• Finally, from the files of WHAT I OVERHEARD AT THE LIBRARY, PART 358:  It’s mid-afternoon; I’m working in the picture book aisles. A young boy of about five years old is announcing with bold authority to anyone who will listen, “I am Batman!” He captures the attention of another boy his age, and jumps up on the nearest chair so he towers over his new friend.  He squints down at him and points gleefully. “Sucks to be you!” he shouts.  Someone’s clearly filled with holiday spirit….  😉

Tell me something fun (or funny) or exciting or wonderful that’s going on in your life!  

 

Home sweet home: funny things overheard at the library.

Closing time at the library. A girl of about four years old and her father have just finished using the self-checkouts and are heading towards the door. The girl looks up at her Dad and asks, “Why are they closing the library?”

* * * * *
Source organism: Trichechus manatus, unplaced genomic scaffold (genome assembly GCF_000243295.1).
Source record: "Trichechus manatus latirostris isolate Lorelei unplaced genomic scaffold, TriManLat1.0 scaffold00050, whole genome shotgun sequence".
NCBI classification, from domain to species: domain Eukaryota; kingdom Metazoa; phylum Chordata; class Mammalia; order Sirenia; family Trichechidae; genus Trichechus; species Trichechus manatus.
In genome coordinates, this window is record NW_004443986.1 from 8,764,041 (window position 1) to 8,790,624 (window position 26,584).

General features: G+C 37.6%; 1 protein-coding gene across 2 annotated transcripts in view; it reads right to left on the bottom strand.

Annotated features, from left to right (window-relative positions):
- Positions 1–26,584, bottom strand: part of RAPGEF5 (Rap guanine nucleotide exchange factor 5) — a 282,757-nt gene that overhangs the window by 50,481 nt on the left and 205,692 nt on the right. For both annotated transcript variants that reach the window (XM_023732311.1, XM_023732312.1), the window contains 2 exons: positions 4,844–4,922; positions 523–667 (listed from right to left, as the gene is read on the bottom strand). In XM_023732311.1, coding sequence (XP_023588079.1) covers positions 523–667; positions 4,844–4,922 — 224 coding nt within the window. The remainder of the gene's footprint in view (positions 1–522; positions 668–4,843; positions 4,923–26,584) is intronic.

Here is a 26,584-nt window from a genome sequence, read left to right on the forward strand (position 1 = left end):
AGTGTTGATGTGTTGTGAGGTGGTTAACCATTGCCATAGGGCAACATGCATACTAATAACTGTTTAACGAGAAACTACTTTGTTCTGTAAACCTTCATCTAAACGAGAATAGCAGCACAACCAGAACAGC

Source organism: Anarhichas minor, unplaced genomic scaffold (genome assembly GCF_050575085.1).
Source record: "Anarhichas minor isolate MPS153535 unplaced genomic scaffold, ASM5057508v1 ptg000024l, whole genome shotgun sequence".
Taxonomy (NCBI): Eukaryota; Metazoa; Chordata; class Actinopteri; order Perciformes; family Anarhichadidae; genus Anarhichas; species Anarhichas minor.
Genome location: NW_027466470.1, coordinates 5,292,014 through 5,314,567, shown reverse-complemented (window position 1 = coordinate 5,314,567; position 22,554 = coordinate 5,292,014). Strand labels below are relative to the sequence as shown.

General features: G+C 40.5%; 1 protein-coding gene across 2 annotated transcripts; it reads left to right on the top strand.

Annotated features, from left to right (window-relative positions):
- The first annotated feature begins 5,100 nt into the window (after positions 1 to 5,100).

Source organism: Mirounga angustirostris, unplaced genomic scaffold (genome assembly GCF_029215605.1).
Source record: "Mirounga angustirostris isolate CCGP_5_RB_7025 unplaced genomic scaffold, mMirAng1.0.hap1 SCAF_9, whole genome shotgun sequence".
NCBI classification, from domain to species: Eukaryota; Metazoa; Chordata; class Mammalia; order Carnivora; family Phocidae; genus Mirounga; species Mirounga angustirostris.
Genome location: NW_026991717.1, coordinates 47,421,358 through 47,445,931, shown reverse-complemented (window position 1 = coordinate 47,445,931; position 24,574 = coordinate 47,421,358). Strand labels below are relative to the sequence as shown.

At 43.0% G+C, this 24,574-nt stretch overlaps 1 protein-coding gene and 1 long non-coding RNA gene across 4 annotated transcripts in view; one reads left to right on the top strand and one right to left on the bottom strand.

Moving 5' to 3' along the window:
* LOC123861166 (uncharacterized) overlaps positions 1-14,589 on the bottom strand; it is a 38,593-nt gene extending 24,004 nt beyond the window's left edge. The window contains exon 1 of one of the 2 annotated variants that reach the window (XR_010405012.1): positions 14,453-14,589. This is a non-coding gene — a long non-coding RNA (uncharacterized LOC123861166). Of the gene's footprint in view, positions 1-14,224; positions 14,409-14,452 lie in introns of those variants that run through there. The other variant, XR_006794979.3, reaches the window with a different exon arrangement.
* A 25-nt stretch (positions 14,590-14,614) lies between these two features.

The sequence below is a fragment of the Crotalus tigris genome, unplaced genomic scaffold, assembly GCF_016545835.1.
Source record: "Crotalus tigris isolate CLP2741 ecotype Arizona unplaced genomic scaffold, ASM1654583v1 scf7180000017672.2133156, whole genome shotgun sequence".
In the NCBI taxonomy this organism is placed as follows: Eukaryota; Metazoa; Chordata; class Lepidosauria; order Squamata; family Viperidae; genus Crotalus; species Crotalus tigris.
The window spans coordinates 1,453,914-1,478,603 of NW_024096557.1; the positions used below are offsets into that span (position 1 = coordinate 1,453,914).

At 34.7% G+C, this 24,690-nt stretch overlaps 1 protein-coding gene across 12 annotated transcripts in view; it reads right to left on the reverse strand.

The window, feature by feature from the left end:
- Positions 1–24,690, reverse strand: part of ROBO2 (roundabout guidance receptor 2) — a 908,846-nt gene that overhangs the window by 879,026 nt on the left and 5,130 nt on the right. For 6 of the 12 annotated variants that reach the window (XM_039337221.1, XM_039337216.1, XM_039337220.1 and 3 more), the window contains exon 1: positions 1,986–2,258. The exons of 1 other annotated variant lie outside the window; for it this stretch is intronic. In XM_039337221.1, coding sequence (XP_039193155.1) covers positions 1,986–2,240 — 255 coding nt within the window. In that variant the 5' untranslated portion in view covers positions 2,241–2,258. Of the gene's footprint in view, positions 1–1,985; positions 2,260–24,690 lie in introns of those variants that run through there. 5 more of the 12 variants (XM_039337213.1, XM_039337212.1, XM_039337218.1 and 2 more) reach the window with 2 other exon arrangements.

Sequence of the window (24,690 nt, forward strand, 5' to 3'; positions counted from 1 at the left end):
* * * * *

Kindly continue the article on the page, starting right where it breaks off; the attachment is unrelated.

He responds, “Because the people who work here have to go home.”

She frowns. “But why can’t they live HERE?”

Why not, indeed? Massive square footage, open concept, tons of natural light, a fireplace, comfy chairs, and thousands of books.  I can see where she’s coming from…..  😉

Book review: Success with Succulents by John Bagnasco and Bob Reidmuller.

I have a feeling it’s rather hard to stick to just one when you’re considering growing cacti and succulents indoors…you might start off that way but then two years in, you stand in your living room and realize you have 300 of them (and 26 cuttings in various stages sitting on the kitchen counter) and you. want. more.  They’re just so easily collectible…all those beautiful and curious textures and shapes and exotic blooms, how can you possibly resist?  (Note to my hubby: this is my way of easing you into the grand concept of our future decor).  Unfortunately, if you’re me, you’ve already killed two cacti in unfortunate watering mishaps, and you’re not sure if you should brave dipping that toe in again.  The answer is yes, yes, I should.